A Proper Diet Can Reduce Chronic InflammationJul 31, 2023 09:31AM ● By Alora Frederick, RDN, LDN
Chronic inflammation drives forward the development of health issues like autoimmune conditions, cancer, metabolic disorders and neurological diseases. Sources of chronic inflammation vary greatly and include a continuous pathogenic infection, chemical exposure or recurrent acute inflammation from other sources. One particularly prevalent source is the regular intake of pro-inflammatory, highly processed foods. Therefore, it’s imperative to address dietary sources of acute inflammation to lessen the inflammatory load for disease prevention and overall wellness.
Free radicals are unstable molecules that cause cellular damage and are intimately connected to inflammatory processes. Food sources that contribute to free radical production include high- glycemic foods, hydrogenated oils and some plant-based oils, alcohol and processed meats like sausage, hot dogs, deli meat and bacon. High-glycemic foods are processed carbs that have their fiber and inherent nutrients removed which leads to a spike in blood sugar after consumption. Hydrogenated oils are used by food manufacturers because they keep food fresher for longer. The label will plainly state “hydrogenated oil” so avoid this at all costs.
Safflower, sunflower, cottonseed, soybean and corn oil have higher omega-6 to omega-3 ratios which contribute to inflammation. They become especially problematic when used repeatedly for frying because they get damaged in the process leading to free radical production in the body. Note the distinction between processed meats and meat as a general term. Unprocessed meat is actually a source of antioxidants like zinc and selenium, which downregulate inflammation. It’s also worth noting that gluten causes inflammation in the body for those with either celiac disease or non-celiac gluten sensitivity. Other individuals will have different degrees of inflammatory response to gluten. The gold standard is an elimination diet and then reintroduction to monitor symptoms and gauge the inflammatory response.
Antioxidants are molecules that stabilize free radicals and prevent them from overwhelming the body’s ability to regulate them. It’s important to both limit free radical-promoting foods and also consume adequate antioxidants which can be as simple as prioritizing whole food intake. Isolated antioxidants only get us so far, but antioxidants found in foods are amplified by other naturally occurring chemicals in the food. These compounds team up for even more profound anti-inflammatory effects. For example, vitamin C, an antioxidant in strawberries, works synergistically with flavonoids and polyphenol compounds that are also in the fruit.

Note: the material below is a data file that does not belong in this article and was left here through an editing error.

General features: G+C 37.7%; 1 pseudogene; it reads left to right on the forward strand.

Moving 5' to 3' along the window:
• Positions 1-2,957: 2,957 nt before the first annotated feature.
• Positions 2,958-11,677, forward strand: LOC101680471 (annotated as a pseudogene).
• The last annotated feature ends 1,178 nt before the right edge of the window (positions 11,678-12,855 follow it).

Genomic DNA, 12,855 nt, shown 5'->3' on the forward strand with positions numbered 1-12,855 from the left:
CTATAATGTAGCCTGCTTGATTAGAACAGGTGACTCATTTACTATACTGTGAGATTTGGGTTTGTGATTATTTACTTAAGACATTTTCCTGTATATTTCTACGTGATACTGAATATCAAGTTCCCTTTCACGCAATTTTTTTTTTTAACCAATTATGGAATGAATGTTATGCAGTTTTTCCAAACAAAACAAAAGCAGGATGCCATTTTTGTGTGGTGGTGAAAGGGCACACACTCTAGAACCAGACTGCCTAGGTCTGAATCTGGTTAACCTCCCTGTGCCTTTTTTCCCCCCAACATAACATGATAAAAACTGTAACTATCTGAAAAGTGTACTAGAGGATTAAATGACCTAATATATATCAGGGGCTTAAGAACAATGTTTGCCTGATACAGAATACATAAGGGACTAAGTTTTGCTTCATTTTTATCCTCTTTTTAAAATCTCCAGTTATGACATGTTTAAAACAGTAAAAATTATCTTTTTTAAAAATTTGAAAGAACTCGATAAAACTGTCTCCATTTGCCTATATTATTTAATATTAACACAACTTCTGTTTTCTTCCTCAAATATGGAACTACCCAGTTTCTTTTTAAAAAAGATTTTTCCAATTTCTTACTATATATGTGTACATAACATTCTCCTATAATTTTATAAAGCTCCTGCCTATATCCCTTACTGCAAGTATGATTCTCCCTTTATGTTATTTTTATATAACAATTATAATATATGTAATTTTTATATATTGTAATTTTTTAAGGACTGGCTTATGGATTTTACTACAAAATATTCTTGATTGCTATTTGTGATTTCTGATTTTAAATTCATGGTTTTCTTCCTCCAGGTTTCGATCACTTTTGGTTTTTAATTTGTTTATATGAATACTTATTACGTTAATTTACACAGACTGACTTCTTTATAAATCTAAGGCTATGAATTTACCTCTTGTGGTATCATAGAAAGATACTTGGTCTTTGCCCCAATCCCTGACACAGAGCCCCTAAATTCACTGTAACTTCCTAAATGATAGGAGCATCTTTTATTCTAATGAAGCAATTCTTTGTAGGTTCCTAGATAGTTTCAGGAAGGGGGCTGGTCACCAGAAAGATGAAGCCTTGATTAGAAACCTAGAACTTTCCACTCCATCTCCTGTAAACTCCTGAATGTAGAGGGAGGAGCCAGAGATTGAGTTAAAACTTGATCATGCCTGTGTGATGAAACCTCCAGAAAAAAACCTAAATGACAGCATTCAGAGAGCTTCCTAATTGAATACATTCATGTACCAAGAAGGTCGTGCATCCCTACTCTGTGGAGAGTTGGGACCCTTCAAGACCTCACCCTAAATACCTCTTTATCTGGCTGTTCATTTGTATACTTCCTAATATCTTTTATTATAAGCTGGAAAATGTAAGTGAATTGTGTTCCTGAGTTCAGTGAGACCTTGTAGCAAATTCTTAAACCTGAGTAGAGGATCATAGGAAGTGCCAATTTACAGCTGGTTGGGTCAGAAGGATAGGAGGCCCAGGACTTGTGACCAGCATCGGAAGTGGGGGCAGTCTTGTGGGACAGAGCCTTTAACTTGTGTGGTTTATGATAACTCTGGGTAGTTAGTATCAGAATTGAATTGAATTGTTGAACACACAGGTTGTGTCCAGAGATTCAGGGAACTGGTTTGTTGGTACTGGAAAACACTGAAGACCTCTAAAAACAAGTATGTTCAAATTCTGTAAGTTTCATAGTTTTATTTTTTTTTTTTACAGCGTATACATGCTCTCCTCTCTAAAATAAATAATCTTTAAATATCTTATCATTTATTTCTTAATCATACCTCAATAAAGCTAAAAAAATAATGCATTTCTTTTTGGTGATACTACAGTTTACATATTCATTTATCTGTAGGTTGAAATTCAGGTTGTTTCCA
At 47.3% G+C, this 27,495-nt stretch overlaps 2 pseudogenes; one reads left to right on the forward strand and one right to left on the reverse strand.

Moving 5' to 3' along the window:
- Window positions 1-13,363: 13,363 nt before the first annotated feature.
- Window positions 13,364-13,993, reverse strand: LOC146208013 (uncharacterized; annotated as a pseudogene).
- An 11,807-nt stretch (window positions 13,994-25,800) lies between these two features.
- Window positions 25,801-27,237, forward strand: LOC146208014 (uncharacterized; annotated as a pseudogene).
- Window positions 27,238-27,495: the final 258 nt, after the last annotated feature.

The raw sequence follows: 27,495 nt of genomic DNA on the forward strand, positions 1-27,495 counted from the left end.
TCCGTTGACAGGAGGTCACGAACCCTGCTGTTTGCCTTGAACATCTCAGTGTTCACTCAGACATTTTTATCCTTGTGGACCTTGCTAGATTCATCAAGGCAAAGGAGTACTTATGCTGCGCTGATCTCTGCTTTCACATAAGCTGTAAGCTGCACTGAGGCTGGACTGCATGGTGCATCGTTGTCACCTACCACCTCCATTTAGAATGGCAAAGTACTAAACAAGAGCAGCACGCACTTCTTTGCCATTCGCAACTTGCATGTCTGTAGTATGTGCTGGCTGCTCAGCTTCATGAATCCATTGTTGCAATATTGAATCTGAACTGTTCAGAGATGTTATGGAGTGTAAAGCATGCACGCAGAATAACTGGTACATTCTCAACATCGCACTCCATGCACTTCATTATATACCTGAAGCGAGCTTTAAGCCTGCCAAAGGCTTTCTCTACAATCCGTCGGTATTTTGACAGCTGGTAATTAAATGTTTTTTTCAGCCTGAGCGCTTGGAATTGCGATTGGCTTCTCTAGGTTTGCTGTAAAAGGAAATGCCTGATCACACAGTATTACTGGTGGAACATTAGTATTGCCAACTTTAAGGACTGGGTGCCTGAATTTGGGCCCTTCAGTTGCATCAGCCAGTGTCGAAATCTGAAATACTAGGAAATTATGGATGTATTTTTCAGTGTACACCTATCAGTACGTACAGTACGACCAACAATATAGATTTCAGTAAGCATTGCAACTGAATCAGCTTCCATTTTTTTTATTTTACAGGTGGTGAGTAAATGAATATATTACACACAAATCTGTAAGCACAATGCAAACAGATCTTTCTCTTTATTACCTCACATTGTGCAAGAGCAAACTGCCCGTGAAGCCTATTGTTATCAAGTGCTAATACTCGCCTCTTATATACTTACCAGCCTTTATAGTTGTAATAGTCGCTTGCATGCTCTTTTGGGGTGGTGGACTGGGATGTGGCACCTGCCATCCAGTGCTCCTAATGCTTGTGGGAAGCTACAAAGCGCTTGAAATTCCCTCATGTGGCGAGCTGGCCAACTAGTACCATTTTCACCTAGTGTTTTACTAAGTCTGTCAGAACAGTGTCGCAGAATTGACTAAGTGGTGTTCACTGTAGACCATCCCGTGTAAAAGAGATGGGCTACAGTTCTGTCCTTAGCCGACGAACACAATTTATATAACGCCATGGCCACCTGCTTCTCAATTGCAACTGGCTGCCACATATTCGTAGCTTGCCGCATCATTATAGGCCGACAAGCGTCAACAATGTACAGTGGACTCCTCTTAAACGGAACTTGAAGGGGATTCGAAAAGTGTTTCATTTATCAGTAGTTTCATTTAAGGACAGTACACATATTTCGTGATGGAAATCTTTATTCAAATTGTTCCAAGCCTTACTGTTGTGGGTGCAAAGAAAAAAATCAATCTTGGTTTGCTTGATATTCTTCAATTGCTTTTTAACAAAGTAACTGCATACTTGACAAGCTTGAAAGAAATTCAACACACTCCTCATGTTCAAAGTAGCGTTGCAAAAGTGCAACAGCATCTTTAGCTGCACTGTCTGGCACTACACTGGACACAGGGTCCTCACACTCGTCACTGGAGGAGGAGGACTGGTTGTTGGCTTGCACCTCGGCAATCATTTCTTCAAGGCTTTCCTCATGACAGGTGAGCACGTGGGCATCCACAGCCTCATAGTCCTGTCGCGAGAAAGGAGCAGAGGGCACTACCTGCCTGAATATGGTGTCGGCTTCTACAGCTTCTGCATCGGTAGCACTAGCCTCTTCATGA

Antioxidant-rich whole foods are both plant- and animal-derived. Regular consumption of herbs, colorful fruits and vegetables, high-quality meat, seafood and dairy products ensures a balance of antioxidants to free radicals in the body. Naturally, the higher the degree of inflammation, regardless of the source, the higher the need for antioxidants in the diet.
Specific conditions that are driven by inflammation and therefore alleviated by an anti-inflammatory diet include but are not limited to acne and other skin conditions, PMS and other menstrual issues, sleep disturbances, body aches and pains, premature aging and more. Antioxidant intake is critical in the management of more benign conditions like these along with the prevention of more severe disease states.
Each individual has a different threshold of tolerance for inflammation in the body. Consuming gluten-containing toast and a summer ice cream on the same day may be below someone’s threshold of tolerance and not pose a major issue for their body. Yet for another individual that combination may push the level of inflammation in the body past a tipping point. Be mindful of our baseline level of inflammation while monitoring dietary sources of antioxidants to support wellness.